DENVER -- It’s the old standard for high school students, but new changes are coming to the SATs. Bill Huston and Ryan Krug are the founders of Mindfish, an SAT prep program in the Denver area. We asked them to explain the new changes.
“The math section will be very similar to what it has been with the exception that on some sections you will not be able to use a calculator, which will probably frighten some of our high school students out there,” said Huston.
And a writing section introduced in 2005 will now be optional.
“The writing section and the reading section will be combined into one section on reading and writing.”
There will also no longer be a penalty for incorrect answers and no heavy emphasis on so-called “SAT words.”
“They’re trying to make sure that they’re testing what students would be learning through their own curriculum and not necessarily words that would only come up if you had a dictionary in your hand,” said Krug.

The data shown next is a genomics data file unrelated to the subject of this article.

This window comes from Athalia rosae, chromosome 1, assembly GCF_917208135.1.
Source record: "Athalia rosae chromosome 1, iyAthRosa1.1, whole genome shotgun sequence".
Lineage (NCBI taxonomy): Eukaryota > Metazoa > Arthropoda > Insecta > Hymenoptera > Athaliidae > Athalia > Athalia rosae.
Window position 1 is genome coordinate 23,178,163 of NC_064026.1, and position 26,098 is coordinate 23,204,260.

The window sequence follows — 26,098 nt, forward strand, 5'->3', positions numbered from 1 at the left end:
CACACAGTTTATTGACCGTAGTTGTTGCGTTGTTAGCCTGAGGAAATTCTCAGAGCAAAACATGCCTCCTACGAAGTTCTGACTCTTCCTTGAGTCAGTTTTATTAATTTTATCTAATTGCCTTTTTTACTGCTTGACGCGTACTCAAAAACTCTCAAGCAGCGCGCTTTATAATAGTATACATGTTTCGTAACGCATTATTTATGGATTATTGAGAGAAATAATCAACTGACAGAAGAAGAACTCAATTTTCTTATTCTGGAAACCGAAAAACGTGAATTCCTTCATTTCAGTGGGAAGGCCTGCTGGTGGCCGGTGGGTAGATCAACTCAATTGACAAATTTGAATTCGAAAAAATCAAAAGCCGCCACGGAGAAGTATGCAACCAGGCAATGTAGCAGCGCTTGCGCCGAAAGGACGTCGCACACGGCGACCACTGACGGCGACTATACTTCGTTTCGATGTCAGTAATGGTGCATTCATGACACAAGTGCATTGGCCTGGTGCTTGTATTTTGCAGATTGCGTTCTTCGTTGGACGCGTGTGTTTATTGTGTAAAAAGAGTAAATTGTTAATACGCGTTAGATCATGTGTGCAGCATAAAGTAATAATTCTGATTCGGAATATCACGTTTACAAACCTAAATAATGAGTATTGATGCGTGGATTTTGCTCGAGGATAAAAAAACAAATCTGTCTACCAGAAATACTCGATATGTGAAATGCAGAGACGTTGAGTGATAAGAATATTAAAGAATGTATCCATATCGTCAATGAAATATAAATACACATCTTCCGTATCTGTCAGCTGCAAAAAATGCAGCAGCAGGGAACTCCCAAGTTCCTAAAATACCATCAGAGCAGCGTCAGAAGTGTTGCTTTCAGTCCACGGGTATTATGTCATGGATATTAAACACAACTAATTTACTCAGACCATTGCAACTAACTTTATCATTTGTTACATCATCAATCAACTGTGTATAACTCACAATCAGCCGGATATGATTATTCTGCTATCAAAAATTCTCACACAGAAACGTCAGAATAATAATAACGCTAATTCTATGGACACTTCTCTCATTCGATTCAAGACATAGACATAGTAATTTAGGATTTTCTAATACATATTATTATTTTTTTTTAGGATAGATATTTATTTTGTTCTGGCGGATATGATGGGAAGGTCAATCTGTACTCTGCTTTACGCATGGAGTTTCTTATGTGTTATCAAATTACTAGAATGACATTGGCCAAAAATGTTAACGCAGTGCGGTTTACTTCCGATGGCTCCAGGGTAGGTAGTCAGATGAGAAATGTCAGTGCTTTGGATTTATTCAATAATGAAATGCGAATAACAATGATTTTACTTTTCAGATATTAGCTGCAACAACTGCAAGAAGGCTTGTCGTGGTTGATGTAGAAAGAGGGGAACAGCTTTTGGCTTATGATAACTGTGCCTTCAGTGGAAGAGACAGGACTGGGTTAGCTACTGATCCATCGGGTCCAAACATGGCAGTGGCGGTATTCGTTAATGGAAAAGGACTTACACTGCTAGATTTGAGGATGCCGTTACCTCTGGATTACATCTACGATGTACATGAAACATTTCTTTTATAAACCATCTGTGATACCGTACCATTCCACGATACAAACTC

Mindfish offers a comprehensive prep program but students don’t have to enroll in classes to master the SAT. Krug and Huston recommend a prep book published by the College Board, as well as a variety of free resources like YouTube videos.
With less of an emphasis on simply learning the test, the College Board hopes these changes will only increase a student’s success.
“The SAT and the college board are trying to make the test more aligned with what students are learning in school, and I think that’s a good thing,” said Huston.
The changes take effect in 2016.